LONDON -- Thinking about it for a minute, it is rare for me to buy any item that is not a brand. This does not mean that I am hugely materialistic or a "brand snob," but I do seem to gravitate toward brands rather than buy supermarket own-brands or whatever else.

For instance, I buy Persil detergent, drink PG Tips tea, and (weather permitting) enjoy a Magnum ice cream, all of which are brands owned by Unilever  .

The conclusion?


Either I am the marketing department's dream customer and have been successfully brainwashed into thinking that brands are better. Or I am seemingly among the majority of consumers who favor the reliability, quality, and consistency that brands offer.

Certainly, I and many other consumers could save money through buying Tesco everyday-value products or Asda smart-price goods. Indeed, this would be entirely logical and, although I may notice a difference vs. the brand at first, I'm sure this would quickly wear off.

The thing is, though, I don't switch to non-branded products. And neither do a vast number of consumers across the developed world.

Indeed, the same is true outside of the U.K. and the developed world. More than half of Unilever's sales are derived from emerging markets, where Unilever's sales agents are ensuring the company's products are on full display in local shops as well as vast shopping malls.

So, while the consumer backdrop in the developed world may be stuttering, the growth in emerging markets is being tapped into by Unilever. Such exposure is not only beneficial for the present, but bodes extremely well for the future, with brand loyalty being gradually built up in emerging markets, ensuring the long-term success of the company.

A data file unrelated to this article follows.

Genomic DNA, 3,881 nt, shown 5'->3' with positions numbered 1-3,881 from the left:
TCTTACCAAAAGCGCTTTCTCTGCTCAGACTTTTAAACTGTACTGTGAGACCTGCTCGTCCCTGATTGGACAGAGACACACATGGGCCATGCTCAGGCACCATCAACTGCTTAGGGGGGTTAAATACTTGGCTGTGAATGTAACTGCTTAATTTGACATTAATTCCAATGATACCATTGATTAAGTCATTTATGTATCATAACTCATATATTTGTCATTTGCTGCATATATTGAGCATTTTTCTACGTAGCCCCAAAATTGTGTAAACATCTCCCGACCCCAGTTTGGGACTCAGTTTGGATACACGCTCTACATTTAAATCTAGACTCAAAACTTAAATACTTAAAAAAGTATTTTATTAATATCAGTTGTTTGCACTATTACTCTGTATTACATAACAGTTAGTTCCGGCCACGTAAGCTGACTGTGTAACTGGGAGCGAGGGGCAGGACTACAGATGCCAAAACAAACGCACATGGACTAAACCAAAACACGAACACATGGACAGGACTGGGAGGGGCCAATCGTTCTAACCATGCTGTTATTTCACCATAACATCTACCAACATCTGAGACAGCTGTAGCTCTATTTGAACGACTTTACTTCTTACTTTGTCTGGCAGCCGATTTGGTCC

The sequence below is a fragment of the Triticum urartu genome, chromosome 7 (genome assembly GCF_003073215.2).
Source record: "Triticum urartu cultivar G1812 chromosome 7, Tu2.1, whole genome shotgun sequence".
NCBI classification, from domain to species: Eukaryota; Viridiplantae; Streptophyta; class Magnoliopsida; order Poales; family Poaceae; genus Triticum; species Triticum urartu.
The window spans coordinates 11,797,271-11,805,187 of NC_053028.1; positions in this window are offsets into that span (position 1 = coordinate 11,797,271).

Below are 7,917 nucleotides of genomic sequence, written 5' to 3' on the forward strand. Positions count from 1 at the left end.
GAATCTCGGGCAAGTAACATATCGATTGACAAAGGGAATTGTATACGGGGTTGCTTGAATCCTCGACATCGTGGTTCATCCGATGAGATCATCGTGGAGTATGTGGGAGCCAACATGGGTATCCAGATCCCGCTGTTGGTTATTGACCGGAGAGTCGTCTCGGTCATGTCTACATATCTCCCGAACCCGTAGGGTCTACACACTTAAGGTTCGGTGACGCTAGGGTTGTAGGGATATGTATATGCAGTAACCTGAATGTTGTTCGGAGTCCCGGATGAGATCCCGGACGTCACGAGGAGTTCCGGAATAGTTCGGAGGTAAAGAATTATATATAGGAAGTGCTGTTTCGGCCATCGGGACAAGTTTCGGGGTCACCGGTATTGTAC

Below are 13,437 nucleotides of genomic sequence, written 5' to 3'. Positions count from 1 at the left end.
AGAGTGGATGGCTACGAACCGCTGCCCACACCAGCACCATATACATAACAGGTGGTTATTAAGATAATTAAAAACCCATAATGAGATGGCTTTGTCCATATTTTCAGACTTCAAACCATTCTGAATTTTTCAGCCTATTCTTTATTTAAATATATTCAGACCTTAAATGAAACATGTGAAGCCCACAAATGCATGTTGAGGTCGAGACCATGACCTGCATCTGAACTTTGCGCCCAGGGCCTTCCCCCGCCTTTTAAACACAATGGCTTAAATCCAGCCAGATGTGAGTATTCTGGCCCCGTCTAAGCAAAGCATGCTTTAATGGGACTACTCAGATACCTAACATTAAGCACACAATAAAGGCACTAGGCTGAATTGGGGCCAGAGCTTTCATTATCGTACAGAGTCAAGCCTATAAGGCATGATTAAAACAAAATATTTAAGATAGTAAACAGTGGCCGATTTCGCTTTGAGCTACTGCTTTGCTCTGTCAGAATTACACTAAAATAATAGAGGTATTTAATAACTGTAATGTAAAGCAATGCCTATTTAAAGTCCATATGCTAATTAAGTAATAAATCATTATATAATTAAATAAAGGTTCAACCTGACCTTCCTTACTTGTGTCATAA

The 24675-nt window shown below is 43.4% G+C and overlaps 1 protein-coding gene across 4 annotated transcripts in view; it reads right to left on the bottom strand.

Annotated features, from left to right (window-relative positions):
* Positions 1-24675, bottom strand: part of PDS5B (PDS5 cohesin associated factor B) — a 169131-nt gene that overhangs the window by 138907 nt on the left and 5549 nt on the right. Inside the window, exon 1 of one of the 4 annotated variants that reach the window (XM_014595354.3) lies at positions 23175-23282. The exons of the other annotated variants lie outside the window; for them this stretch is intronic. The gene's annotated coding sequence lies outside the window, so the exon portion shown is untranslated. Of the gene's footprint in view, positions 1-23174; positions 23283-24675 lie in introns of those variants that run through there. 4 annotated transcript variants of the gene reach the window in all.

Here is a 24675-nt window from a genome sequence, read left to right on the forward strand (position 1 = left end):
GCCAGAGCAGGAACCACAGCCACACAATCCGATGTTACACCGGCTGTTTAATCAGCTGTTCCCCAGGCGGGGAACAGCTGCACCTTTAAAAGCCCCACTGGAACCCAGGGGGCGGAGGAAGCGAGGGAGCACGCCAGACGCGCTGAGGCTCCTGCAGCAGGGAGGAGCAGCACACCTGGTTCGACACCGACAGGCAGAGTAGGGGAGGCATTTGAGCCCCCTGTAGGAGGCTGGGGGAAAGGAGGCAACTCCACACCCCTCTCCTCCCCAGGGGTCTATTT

Such rapid development means that earnings per share (EPS) are forecast to grow at an annual rate of 10.5% during the next two years. However, some of that growth seems to be priced into the shares, since the company's P/E ratio is higher than that of its sector at just under 20 (historic) vs. 16.5.

Meanwhile, a yield of 3.2% is below the FTSE 100 average, although the growth of dividends per share should at least match EPS growth in future years.

Of course, just like any leading brand: You get what you pay for. Unilever's shares may not be cheap, but in my view they are well worth the money. They are a brand, after all.

Let me finish by adding that if you already hold Unilever shares and are looking for alternative opportunities in the FTSE 100, this exclusive wealth report reviews five particularly attractive possibilities.

Indeed, all five blue chips offer a mix of robust prospects, illustrious histories, and dependable dividends and have just been declared by The Motley Fool as "5 Shares You Can Retire On."

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The article I Love Brands, I Love Investing in Unilever originally appeared on Fool.com.

Peter Stephens owns shares of Tesco. The Motley Fool recommends and owns shares of Tesco. Try any of our Foolish newsletter services free for 30 days. We Fools may not all hold the same opinions, but we all believe that considering a diverse range of insights makes us better investors. The Motley Fool has a disclosure policy.

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